10 things I wish I did to budget for dance

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Relatively speaking, dance is a pretty financially accessible hobby. Most nights of dancing that include classes and a dance still cost less than a night at the movies.

But it's "pay to play": if you want to dance more, train more, compete more, travel more, the costs will add up..

So it would be smart for dancers to make a budget for their dancing, right? So you can dance within your means, avoid frivolous spending, and pursue dance training and experiences that give you high returns on your investments, right?

Of course! But does that mean that in my 20 years of dancing I was successful in following this advice? Hell no! 

I wasted my share of time and money over the years. And by "wasted", I mean "lost opportunities to use my money in ways that would be most impactful to my dance goals"

I'm sure you would be able to relate to most of my dance goals. No matter what your level of ambition, for most dancers it boils down to "get better and have more fun."

So here's a list of 10 things I wish I could go back and tell my pre-Novice self so I could set myself up to make the most of the money I had to maximize my dancing.

I hope you get inspired by these to review your own budgeting for dance so you can maximize your dance progress and fun too!

1. Have a designated "Dance" bank account

To pay for dance stuff, don't pull directly from the same account that you pay for rent and groceries. I did this and regretted it. This is dangerous. 

Open a designated bank account. Call it your "Dance Fund" and let it be accessible with a debit card and ideally a budgeting app.

When you get a paycheque, decide on a regular percentage that will be allocated to your dance account every month. Consider your percentage carefully and be prepared to be flexible: if you are too frugal or restricted, you might be limiting your enjoyment and start to resent it. I have seen friends do this and basically self-sabotage their own fun and lead to burnout.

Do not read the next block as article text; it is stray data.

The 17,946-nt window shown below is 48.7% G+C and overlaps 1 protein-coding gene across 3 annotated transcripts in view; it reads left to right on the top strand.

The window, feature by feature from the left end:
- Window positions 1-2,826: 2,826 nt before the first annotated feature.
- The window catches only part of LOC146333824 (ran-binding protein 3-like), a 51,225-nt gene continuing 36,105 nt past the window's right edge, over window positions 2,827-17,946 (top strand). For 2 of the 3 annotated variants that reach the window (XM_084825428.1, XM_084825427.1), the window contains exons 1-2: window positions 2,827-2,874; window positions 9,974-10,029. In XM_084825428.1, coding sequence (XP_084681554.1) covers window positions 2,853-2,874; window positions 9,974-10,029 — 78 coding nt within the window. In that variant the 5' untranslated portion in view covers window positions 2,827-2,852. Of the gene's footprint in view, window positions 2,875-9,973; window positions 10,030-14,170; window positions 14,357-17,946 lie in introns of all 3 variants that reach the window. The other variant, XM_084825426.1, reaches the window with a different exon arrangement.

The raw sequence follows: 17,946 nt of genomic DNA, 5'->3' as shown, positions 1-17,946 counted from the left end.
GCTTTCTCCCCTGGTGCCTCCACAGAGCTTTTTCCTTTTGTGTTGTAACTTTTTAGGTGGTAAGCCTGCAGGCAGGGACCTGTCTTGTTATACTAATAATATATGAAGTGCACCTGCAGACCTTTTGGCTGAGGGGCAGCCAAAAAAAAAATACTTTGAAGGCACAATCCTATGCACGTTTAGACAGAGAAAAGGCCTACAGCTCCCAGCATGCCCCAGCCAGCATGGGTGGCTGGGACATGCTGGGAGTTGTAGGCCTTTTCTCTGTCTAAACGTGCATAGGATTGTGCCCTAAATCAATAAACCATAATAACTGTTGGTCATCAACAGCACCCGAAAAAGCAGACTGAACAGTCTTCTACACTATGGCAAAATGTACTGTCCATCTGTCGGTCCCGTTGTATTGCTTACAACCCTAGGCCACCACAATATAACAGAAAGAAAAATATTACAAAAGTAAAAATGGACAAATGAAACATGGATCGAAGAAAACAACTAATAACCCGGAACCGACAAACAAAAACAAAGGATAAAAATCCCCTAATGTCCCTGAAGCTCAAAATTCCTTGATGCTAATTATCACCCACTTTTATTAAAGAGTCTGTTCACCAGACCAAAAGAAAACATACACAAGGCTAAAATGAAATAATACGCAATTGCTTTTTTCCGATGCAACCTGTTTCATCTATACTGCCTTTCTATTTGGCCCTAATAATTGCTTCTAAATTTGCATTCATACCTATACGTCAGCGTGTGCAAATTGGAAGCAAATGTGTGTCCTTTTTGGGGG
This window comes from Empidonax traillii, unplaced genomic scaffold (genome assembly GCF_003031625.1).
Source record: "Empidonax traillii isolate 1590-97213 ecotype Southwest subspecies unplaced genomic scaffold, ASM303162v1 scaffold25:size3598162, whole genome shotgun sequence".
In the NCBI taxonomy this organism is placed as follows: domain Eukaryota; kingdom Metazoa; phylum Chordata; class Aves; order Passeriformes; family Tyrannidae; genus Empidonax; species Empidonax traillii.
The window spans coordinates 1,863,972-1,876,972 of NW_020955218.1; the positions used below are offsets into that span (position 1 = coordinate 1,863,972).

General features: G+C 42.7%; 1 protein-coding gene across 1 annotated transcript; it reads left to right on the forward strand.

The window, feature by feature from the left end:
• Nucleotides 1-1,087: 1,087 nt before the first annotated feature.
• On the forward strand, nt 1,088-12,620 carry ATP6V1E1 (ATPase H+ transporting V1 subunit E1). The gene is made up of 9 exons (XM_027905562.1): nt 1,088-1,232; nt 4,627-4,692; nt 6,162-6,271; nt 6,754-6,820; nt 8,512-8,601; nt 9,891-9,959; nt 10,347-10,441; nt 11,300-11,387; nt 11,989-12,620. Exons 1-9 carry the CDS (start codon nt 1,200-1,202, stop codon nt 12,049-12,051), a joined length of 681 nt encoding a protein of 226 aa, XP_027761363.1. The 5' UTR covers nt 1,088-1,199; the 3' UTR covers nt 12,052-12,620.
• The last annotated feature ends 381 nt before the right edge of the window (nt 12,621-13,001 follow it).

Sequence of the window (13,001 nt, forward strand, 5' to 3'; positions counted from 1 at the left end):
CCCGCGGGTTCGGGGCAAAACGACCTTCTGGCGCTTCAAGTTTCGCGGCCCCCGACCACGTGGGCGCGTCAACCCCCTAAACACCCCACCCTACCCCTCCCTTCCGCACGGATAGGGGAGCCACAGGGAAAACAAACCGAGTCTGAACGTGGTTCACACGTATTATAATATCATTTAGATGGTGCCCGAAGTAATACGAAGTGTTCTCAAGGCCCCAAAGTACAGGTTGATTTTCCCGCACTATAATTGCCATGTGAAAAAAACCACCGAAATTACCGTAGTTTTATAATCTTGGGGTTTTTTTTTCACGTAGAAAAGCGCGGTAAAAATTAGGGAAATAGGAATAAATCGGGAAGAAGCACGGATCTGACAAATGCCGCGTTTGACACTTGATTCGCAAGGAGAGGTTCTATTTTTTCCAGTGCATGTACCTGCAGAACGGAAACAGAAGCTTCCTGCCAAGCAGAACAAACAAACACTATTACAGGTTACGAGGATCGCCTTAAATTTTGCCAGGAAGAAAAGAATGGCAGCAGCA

Optional: consider having a dance credit card - a card designated only for dance stuff. This can make it easier to keep track of your dance spending, but also give you the flexibility to pay for high-priced opportunities when they come up.

2. Allocate your dance spending

Not all activities in dance should be weighed equally. It depends on what your goal and needs are. If you are a serious competitor travelling the Rising Star circuit, you should be allocating a larger percentage of your dance funds to choreo, coaching, and costumes than someone who is a social dancer who attends 4 events a year.

But, no matter what level you are at in terms of dedication or skill, it's important to designate funds for training. Why? Because getting coaching helps you enjoy this hobby more. Private lessons are a critical part of a healthy dance diet: they provide the feedback you need to make sure you are dance safely, practicing correctly, and being supported as you grow your skills. 

In retrospect, I wish I had prioritized taking more private lessons during my formative years. I think I would have spent years less time correcting bad habits.

Of course, training can come in other forms, too, so you'll want to bolster your dance fund to prepare for invaluable learning experiences such as intensives at events, weekend workshops, and the Swing Literacy Dancer Development Program Bootcamp. Remember that some of these are only available once a year, so if you're thinking "ah, I'll just catch it next time", you have to consider if you want (or can afford) to wait a whole year to get its benefits.

Investing in your training = investing in making your dance more fun.

3. #TrainWCSsmarter to maximize your investment

Yes, investing in private lessons, workshop weekends, etc is definitely recommended. But here are three things to avoid so you don't waste that investment:

  1. Only ever taking private lessons from one teacher. That's like learning to cook only Italian food. Diversification is worth it. Try to save up for a gourmet lesson from different top pros once in a while. 
  2. Not taking notes or reflecting on each private lesson or workshop. You know as soon as you walk out the door, you will forget 90% of what you "learned" in that hour, so guess what? You didn't really "learn" it. You can drastically improve your chances of retention if you take notes (not just video) and reflect on them immediately, then after 24 hours and 72 hours.
  3. Taking a workshop weekend and not following up with what you learned. This means beyond just "trying it in the social dance that night". Ideally, you should use the material from the weekend to practice for the next few weeks, or take any questions you have about it to your private lesson teacher.

4. Don't travel to comps if you haven't been training